In “The Epidemiology of ‘Regrettable Kinship’: Gender, Epidemic, and Community in Todd Haynes' [Safe] and Richard Powers' Gain,” the author analyzes two contemporary cultural texts about women and environmentally-linked illnesses to rethink commonplace understandings of the relationship between gender, disease, and community formation. By reading these narratives side by side, Lynch is able to address difficult issues about gendered subjectivity and the fragile construction of collective political identity. While the female protagonists in the texts Lynch examines relate differently (...)
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  13.  3
    Michael P. Lynch (2014). In Praise of Reason: Why Rationality Matters for Democracy. The MIT Press.
    Why does reason matter, if in the end everything comes down to blind faith or gut instinct? Why not just go with what you believe even if it contradicts the evidence? Why bother with rational explanation when name-calling, manipulation, and force are so much more effective in our current cultural and political landscape? Michael Lynch's In Praise of Reason offers a spirited defense of reason and rationality in an era of widespread skepticism--when, for example, people reject scientific evidence about (...)
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  14.  1
    Michael P. Lynch (1998). Truth in Context: An Essay on Pluralism and Objectivity. A Bradford Book.
    A Choice Outstanding Academic Title for 1999 Academic debates about pluralism and truth have become increasingly polarized in recent years. One side embraces extreme relativism, deeming any talk of objective truth as philosophically naïve. The opposition, frequently arguing that any sort of relativism leads to nihilism, insists on an objective notion of truth according to which there is only one true story of the world. Both sides agree that there is no middle path. In Truth in Context, Michael Lynch (...)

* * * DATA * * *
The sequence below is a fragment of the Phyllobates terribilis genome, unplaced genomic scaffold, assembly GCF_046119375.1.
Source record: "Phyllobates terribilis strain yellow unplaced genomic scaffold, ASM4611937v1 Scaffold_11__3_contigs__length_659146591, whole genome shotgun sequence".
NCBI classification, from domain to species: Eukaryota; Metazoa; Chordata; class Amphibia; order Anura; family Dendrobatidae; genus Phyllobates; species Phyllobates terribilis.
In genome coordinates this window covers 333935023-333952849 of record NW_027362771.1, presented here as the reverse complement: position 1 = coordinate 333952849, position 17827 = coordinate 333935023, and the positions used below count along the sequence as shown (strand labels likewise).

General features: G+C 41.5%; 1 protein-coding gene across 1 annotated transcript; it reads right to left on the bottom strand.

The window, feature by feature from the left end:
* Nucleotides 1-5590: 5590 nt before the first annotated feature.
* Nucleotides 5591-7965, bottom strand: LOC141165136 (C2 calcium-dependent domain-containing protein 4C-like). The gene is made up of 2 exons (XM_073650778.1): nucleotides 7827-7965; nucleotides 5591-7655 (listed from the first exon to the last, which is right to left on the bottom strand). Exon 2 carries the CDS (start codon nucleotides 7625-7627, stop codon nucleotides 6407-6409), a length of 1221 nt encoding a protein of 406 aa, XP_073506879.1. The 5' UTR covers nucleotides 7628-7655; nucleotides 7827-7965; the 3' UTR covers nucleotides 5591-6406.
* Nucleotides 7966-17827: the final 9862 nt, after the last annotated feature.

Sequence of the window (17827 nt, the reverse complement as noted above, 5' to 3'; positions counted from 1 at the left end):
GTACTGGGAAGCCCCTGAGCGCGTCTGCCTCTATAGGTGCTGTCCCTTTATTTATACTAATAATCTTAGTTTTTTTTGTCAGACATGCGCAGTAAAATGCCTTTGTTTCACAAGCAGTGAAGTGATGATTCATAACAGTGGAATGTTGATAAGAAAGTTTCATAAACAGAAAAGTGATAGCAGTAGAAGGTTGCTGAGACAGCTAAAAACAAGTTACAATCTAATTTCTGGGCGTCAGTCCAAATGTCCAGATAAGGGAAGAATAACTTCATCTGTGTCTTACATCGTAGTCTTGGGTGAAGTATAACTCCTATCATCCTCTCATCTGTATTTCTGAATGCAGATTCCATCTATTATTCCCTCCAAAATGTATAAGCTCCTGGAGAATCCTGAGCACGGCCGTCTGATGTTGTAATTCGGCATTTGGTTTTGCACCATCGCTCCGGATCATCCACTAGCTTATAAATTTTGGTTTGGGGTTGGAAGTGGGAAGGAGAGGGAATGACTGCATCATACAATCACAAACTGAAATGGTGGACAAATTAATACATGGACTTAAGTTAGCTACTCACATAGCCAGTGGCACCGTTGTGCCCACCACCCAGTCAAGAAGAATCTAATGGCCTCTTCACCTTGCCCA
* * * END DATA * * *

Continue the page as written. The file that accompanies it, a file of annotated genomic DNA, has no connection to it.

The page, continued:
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  15.  37
    Michael Lynch (1993). Scientific Practice and Ordinary Action: Ethnomethodology and Social Studies of Science. Cambridge University Press.
    Philosophers, historians, and sociologists of science have grown interested in the daily practices of scientists. Recent studies have drawn linkages between scientific innovations and more ordinary procedures, craft skills, and sources of sponsorship. These studies dispute the idea that science is the application of a unified method or the outgrowth of a progressive history of ideas. This book critically reviews arguments and empirical studies in two areas of sociology that have played a significant role in the 'sociological turn' in science (...)
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  16.  10
    Michael Lynch (2004). True to Life: Why Truth Matters. Cambridge, Mass.: MIT Press.
  17. Michael P. Lynch (2006). Rewrighting Pluralism. The Monist 89 (1):63-84.
  18.  37
    Michael P. Lynch (ed.) (2001). The Nature of Truth: Classic and Contemporary Perspectives. The MIT Press.